Health minister Zweli Mkhize. Picture: FREDDY MAVUNDA
Health minister Zweli Mkhize. Picture: FREDDY MAVUNDA

Shortly before he was placed on special leave by President Cyril Ramaphosa, health minister Zweli Mkhize called on the SA Health Products Regulatory Authority (Sahpra) and the US Food & Drug Administration (FDA) to sort out their issues so the Johnson & Johnson (J&J) vaccination rollout could continue.

“We are very desperate to get those vaccines; we need them yesterday. It will make a big difference because two-thirds of the people who need to be vaccinated are awaiting for the J&J vaccine,” said Mkhize on Tuesday.

The minister, who was placed on special leave pending a Special Investigating Unit probe into the irregular awarding of a R150m Digital Vibes tender, was speaking during a visit to the Northern Cape.

“They [J&J] say, as far as they are concerned, they have no problem. We need our regulator to say you can use it. They must also come back to us to say they have discussed with the FDA [and] the European Medicines Agency (EMA), analysed the reports, and that we are comfortable to go ahead to use it.

“The vaccines are there. They have been waiting for the past month and a half, but it is not the manufacturer that authorises the use, it is the regulator. We must allow the regulator to deal with the issue. We had a meeting with Sahpra and J&J and that is when we decided that a meeting must be held with the FDA and Sahpra because they are the regulators,” Mkhize said.

He said the government made the decision as the J&J vaccine was the best for SA’s needs. “I have been talking to J&J’s global office twice a week, coming up with solutions, making proposals, and it was clear that the matter was out of their hands.”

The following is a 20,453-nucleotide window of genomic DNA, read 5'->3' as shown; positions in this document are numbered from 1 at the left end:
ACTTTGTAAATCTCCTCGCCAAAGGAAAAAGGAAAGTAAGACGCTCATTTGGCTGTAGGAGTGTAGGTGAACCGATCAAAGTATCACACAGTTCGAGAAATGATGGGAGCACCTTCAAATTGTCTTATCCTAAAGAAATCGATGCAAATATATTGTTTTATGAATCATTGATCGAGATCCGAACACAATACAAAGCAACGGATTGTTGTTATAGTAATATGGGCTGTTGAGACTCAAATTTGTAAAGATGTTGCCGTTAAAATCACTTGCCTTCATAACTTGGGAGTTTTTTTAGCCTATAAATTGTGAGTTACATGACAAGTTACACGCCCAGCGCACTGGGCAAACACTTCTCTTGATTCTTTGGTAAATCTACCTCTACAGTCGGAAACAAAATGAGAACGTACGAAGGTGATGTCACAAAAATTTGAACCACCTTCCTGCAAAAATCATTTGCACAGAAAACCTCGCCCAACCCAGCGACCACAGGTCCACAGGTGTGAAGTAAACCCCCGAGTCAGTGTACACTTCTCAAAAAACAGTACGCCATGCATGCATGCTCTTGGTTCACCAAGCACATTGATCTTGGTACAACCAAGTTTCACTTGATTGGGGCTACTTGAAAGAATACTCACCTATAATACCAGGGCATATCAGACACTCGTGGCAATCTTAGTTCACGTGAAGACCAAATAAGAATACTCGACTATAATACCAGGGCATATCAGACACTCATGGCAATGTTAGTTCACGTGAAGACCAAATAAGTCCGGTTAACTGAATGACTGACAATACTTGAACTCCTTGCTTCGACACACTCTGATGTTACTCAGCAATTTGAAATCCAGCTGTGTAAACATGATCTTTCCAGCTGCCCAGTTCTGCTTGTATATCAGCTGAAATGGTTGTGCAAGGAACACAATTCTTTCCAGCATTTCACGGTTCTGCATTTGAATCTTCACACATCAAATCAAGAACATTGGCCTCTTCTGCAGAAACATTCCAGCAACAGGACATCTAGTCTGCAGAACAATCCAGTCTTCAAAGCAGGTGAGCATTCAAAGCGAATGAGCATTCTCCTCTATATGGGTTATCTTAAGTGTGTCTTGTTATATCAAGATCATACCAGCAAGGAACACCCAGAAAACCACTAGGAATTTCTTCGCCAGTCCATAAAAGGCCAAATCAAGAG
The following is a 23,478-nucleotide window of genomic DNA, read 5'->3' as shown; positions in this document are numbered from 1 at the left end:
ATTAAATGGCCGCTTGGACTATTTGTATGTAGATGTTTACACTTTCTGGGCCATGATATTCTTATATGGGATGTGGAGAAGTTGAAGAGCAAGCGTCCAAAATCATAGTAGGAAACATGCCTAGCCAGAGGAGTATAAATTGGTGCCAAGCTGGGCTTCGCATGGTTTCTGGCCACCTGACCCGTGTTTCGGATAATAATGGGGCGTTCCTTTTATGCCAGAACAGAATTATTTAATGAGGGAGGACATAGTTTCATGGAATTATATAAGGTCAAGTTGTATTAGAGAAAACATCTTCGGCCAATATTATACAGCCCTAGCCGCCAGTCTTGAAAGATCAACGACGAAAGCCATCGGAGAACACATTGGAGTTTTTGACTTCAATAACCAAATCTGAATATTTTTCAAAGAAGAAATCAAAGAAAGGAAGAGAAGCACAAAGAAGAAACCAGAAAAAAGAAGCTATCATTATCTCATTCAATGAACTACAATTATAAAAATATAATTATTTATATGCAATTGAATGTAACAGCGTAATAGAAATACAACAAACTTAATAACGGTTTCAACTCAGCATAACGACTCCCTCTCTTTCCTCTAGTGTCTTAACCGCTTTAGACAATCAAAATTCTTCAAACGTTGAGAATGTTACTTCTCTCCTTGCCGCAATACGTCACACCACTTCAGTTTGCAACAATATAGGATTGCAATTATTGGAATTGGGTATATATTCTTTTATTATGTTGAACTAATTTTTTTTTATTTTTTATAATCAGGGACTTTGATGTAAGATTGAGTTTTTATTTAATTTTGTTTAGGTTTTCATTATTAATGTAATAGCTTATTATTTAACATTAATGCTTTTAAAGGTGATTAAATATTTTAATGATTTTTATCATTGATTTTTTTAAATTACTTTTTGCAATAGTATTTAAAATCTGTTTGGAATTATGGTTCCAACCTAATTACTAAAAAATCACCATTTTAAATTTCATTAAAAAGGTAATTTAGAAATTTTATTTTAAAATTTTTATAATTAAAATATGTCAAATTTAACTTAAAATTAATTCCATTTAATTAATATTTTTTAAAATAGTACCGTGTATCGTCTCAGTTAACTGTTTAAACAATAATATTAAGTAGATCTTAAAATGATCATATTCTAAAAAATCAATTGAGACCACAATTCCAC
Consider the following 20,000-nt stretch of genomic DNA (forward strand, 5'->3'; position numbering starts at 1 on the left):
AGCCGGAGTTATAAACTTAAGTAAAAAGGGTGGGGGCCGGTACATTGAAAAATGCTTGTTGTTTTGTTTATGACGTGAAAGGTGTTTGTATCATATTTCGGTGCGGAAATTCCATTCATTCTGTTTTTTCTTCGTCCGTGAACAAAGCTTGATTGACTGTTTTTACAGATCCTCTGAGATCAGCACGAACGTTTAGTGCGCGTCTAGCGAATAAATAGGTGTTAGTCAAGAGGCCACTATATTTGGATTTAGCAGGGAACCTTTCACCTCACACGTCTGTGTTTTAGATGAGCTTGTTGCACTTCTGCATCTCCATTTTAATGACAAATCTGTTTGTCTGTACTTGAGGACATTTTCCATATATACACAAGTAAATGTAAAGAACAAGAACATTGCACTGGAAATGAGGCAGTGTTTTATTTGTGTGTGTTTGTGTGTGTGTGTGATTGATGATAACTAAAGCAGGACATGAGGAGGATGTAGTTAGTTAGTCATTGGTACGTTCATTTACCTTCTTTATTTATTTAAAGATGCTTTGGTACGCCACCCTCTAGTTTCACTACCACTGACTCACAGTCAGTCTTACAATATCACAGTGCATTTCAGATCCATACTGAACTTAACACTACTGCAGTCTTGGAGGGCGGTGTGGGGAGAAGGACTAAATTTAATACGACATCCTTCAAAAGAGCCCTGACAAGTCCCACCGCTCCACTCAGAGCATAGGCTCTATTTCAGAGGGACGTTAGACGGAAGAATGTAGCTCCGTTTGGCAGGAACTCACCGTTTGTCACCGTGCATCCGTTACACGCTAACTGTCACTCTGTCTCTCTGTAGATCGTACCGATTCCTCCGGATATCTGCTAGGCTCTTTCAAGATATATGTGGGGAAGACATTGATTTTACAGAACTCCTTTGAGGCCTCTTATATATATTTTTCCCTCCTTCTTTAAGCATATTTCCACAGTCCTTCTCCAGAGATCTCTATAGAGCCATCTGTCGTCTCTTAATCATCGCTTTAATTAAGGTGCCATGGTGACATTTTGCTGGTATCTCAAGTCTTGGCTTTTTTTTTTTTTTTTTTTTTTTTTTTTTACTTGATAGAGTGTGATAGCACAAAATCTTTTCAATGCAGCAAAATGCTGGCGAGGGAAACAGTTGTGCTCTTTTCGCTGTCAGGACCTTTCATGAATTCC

At this point, said Mkhize, there was still no clarity about when this was going to happen and neither the EMA nor Sahpra seemed to know, because both rely on the FDA findings before they can make a pronouncement.

The FDA is determining whether substandard manufacturing conditions at the US-based J&J contractor Emergent BioSolutions have been fixed.

It is also investigating whether contamination issues identified earlier in 2021 will affect batches of vaccines manufactured by J&J contractors that relied on ingredients supplied by Emergent, including Aspen Pharmacare.

“What we have now is that J&J has offered us about 480,000 additional batches and we have said those batches must be used on teachers and some front-line workers, quickly, and then look at the rural provinces including the Northern Cape.”

Mkhize said the J&J vaccine was best suited for the Northern Cape, which is now in a third wave. Hopefully, the government will get additional vaccines in the middle of June, he said.

“We have also said they must rearrange the vaccination plan, so that they can be disposed of quickly in a period of about two weeks, so that we can beat the shelf-life issues.”

He said the vaccination programme was picking up “quite satisfactorily. However, we can expect these numbers to keep doubling. Of the 1.9-million vaccines that we have received, we have got them all out and have already crossed the million mark. On Pfizer, we have got to close to 900,000, so these numbers are increasing.”

He said delivery and logistical problems needed to be ironed out “so you don’t end up with a stop-and-start problem”.

Mkhize said that in the next month SA would be getting more vaccines and the target of inoculating 16-million people would be reached. The first Pfizer dose pushes up the levels of immunity and there are no complications, he said.

“But with this number, we want to have the first vaccine for as many people as possible, and then for the months of June and July, we will probably vaccinate 1.2-million who will be getting the second dose. But the bulk of the people must get the first dose of Pfizer,” he said.

After vaccinating those over 60, over-40s will be next.

On the third wave, Mkhize said if the numbers continue to rise in KwaZulu-Natal, the Eastern Cape and the Western Cape, the entire country will be in a third wave.

 “Our models show that Gauteng is likely to have much more numbers and a higher third wave than the rest of the country. So we are monitoring that situation.”

TimesLIVE

subscribe

Would you like to comment on this article or view other readers' comments?
Register (it’s quick and free) or sign in now.

Speech Bubbles

Please read our Comment Policy before commenting.